About five years after I spoke to Isaac Asimov on the phone, I sent him a fan letter.
I was now living in State College, PA, and the previous year, in April 1970, Dr. Asimov had made an appearance on the Penn State campus to speak at Schwab Auditorium about a week before the first Earth Day. I, of course, attended.
Dr. Asimov’s lecture was sponsored by Penn State’s Science Fiction Society, whose faculty advisor, Philip Klass, provided the introduction. This was fitting and proper since Klass and Asimov were old friends, and Klass actually wrote excellent science fiction stories himself under the pseudonym William Tenn.
There was only one problem. Professor Klass proceeded to give Dr. Asimov possibly the worst introduction anyone has ever received.
By that I mean he went on and on for at least fifteen minutes, and he was absolutely hilarious!
He first listed some of Dr. Asimov’s many achievements, and the many and varied fields in which Asimov had expertise, and then he said: “But I don’t want you to get the idea that Isaac Asimov is a renaissance man. Let me list some of the things he hasn’t done!”
And as he brilliantly listed the many accomplishments Asimov had not yet achieved, he had the audience in stitches. For example, he said, “Isaac Asimov has never performed Rigoletto at the Metropolitan Opera.”
How could anyone possibly follow such an introduction?
Finally, Professor Klass finished, and he turned the podium over to his introductee. As Asimov reached the podium, he turned to the audience and in his rich baritone sang: “Bella figlia dell'amore…” The opening line of the great quartet from Rigoletto.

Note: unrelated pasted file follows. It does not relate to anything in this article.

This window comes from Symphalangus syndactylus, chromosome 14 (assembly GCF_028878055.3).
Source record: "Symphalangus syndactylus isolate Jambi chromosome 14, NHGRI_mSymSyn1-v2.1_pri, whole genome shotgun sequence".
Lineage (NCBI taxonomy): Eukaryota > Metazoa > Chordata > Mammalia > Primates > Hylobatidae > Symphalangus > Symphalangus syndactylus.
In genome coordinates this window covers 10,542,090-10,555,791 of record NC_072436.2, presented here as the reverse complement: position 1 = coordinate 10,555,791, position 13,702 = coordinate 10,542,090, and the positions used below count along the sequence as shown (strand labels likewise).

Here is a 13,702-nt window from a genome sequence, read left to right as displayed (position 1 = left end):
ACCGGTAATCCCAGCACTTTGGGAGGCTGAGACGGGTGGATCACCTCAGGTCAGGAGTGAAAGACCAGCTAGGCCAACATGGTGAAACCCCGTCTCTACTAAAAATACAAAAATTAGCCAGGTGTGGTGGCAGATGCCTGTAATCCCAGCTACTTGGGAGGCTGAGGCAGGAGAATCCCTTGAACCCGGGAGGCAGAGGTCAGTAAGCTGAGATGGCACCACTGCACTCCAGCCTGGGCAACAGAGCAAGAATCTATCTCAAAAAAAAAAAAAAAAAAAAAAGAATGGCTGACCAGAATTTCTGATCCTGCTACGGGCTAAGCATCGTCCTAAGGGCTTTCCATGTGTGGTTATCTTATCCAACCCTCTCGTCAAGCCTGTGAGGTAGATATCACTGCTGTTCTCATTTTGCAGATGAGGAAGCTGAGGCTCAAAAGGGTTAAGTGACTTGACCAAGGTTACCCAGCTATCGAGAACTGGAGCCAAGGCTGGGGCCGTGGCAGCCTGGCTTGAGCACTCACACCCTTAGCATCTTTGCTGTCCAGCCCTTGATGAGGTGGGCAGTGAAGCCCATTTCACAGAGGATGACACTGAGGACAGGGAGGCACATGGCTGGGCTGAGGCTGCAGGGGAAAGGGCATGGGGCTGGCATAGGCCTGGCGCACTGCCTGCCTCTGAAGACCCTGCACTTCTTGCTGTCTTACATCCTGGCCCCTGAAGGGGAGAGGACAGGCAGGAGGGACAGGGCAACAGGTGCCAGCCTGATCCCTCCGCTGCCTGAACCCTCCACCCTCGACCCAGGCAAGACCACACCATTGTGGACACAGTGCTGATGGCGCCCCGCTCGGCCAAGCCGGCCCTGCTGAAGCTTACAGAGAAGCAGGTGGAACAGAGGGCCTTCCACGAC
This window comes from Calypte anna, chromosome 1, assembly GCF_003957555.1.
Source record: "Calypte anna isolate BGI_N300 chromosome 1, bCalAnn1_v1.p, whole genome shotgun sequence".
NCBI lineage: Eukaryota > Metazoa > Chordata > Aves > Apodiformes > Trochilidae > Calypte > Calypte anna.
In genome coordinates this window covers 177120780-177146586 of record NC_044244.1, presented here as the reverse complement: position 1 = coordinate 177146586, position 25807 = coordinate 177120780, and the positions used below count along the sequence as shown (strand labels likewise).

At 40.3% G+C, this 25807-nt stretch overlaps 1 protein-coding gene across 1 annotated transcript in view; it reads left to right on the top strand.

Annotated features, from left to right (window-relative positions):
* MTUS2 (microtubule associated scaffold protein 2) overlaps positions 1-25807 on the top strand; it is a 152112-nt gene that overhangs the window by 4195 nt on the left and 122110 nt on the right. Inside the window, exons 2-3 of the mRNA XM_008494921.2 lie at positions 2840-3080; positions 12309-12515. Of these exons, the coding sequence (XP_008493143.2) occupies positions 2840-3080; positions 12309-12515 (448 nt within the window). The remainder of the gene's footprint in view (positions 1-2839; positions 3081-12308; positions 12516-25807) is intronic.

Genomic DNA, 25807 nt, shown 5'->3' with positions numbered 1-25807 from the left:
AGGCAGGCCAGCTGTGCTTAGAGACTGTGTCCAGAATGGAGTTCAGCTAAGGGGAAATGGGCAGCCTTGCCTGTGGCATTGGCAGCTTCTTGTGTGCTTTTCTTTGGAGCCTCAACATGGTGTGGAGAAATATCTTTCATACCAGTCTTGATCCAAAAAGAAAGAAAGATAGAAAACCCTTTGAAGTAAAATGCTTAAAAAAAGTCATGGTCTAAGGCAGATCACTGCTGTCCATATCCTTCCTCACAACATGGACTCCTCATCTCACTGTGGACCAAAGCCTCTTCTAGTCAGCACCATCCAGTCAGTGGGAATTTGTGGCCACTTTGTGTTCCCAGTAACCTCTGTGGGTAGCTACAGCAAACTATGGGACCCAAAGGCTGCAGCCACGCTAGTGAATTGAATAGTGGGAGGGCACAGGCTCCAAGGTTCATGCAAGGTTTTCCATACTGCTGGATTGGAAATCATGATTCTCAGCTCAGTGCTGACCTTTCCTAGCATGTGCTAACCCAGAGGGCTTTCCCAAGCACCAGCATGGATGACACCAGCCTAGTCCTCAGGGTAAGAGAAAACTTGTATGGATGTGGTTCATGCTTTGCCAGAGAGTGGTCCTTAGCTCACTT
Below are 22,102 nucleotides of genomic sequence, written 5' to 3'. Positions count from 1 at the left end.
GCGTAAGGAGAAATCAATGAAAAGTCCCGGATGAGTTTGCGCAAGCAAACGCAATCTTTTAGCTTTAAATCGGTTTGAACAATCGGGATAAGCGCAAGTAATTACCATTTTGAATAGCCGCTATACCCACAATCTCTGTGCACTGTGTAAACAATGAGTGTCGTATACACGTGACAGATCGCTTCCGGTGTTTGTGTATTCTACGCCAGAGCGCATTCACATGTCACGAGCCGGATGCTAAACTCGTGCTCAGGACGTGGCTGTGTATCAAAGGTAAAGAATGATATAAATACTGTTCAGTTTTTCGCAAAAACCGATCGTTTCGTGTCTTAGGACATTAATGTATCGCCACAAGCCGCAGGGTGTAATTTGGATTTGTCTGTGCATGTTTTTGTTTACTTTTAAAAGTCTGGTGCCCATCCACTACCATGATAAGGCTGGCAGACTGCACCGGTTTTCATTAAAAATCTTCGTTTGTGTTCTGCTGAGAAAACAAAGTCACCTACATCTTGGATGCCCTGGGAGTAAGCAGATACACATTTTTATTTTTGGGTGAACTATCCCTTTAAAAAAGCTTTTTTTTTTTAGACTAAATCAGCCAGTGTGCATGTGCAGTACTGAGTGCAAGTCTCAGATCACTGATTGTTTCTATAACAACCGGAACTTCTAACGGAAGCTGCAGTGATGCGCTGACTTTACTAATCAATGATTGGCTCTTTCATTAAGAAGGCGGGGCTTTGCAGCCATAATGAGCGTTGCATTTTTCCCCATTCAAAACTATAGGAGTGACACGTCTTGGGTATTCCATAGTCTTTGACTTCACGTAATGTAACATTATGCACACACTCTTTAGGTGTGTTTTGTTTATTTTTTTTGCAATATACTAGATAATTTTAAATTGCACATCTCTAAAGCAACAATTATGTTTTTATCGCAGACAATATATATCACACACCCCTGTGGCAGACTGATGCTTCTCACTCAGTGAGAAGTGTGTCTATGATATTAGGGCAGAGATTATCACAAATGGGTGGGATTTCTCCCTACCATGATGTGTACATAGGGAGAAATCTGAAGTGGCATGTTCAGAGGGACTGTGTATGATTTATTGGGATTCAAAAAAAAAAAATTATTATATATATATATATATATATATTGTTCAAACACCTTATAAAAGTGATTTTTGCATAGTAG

And he brought down the house.
The rest of the evening Asimov had the audience in the palm of his hand as he spoke extemporaneously on a variety of subjects loosely framed by the topic of the slow historical adoption of lightning rods due to religious objections.
Anyway, it was the following January that I decided to send him a fan letter in which I referenced the lecture, and I expressed my pessimism about the future of humanity because of religious and other absurd belief systems. I also noted that in recent years he had become more outspoken in his writings, making clear his atheism and his support for certain liberal causes such as women’s rights, and I wondered if this might have alienated any of his audience. After adding a few additional compliments, I concluded with a firm wish that he continue writing in his current vein.
I knew from the phone call that he lived in Newton, Massachusetts, and I further recalled reading somewhere that he actually lived in West Newton, so that’s how I addressed it.
And then I pretty much forgot about it.
Until a few weeks later I received a post card from Dr. Asimov with a post mark from New York City. Clearly, he had moved on. And fortunately, the Post Office had forwarded his mail.
His reply was short and gracious:
2 March 1971
Dear Mr. Troutman,
Thank you for your kind words. As far as I know people aren’t mad at me.
But let’s hope for the best for the human race.